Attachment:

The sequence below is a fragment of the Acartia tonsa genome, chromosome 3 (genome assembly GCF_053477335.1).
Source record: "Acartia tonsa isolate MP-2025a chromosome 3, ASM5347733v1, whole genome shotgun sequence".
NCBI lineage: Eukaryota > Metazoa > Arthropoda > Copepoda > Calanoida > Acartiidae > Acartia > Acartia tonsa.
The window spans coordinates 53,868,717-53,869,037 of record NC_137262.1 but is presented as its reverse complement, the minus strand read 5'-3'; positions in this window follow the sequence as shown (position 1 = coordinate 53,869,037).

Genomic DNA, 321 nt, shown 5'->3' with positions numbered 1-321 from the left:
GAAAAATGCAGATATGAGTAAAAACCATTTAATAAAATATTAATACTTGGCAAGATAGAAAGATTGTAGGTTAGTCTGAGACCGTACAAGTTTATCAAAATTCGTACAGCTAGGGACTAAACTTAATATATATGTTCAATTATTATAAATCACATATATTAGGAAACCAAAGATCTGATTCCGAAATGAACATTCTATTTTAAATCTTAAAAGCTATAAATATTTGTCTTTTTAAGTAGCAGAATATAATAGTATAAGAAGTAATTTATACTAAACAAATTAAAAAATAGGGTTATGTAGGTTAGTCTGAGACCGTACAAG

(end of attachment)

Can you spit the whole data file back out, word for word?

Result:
The sequence below is a fragment of the Acartia tonsa genome, chromosome 3 (genome assembly GCF_053477335.1).
Source record: "Acartia tonsa isolate MP-2025a chromosome 3, ASM5347733v1, whole genome shotgun sequence".
NCBI lineage: Eukaryota > Metazoa > Arthropoda > Copepoda > Calanoida > Acartiidae > Acartia > Acartia tonsa.
The window spans coordinates 53,868,717-53,869,037 of record NC_137262.1 but is presented as its reverse complement, the minus strand read 5'-3'; positions in this window follow the sequence as shown (position 1 = coordinate 53,869,037).

Genomic DNA, 321 nt, shown 5'->3' with positions numbered 1-321 from the left:
GAAAAATGCAGATATGAGTAAAAACCATTTAATAAAATATTAATACTTGGCAAGATAGAAAGATTGTAGGTTAGTCTGAGACCGTACAAGTTTATCAAAATTCGTACAGCTAGGGACTAAACTTAATATATATGTTCAATTATTATAAATCACATATATTAGGAAACCAAAGATCTGATTCCGAAATGAACATTCTATTTTAAATCTTAAAAGCTATAAATATTTGTCTTTTTAAGTAGCAGAATATAATAGTATAAGAAGTAATTTATACTAAACAAATTAAAAAATAGGGTTATGTAGGTTAGTCTGAGACCGTACAAG